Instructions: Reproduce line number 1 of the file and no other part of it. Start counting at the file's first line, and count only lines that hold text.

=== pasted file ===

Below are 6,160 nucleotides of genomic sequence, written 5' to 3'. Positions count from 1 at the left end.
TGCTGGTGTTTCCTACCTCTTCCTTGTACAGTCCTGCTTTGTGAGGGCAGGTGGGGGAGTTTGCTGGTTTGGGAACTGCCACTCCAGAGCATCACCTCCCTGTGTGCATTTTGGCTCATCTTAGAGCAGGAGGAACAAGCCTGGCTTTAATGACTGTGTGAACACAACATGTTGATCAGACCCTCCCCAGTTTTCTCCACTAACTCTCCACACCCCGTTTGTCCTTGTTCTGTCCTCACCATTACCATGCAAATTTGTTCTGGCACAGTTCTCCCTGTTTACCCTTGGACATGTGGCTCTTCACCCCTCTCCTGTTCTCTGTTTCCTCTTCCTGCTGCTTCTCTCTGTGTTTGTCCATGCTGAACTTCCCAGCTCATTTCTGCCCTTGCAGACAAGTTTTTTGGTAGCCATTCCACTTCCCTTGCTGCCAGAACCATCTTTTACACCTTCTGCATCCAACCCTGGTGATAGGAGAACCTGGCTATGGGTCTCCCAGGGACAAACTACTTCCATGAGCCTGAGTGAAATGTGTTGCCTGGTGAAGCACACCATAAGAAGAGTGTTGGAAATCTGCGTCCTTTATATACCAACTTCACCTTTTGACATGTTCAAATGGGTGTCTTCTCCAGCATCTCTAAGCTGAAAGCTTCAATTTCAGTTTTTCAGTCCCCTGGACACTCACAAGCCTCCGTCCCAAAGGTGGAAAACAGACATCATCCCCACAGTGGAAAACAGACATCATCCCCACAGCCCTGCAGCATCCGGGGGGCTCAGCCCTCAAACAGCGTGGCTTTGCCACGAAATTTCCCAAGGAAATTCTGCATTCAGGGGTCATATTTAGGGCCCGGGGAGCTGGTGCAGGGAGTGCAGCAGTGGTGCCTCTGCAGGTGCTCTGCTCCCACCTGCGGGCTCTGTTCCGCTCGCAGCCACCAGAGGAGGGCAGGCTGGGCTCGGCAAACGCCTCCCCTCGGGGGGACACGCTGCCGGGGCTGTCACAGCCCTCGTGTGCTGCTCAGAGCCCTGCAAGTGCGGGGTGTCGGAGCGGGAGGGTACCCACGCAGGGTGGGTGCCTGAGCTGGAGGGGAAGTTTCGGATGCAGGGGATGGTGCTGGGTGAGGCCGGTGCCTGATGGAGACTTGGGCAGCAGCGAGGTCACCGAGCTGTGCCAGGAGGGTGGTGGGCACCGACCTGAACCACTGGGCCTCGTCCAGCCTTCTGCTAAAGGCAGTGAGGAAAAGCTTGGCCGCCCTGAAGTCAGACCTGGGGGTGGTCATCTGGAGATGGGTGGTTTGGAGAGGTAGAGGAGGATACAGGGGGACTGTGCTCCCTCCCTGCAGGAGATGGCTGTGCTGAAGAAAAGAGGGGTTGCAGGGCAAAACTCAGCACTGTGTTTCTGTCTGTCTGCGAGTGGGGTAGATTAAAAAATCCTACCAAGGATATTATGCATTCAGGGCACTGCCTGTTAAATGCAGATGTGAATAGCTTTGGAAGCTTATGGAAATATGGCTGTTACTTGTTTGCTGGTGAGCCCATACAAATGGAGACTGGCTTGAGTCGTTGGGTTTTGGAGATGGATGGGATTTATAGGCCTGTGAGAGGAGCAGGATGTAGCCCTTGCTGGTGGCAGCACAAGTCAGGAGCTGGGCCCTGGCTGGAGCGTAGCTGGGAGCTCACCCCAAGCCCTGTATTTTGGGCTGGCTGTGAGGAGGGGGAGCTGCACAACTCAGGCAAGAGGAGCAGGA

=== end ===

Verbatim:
Below are 6,160 nucleotides of genomic sequence, written 5' to 3'. Positions count from 1 at the left end.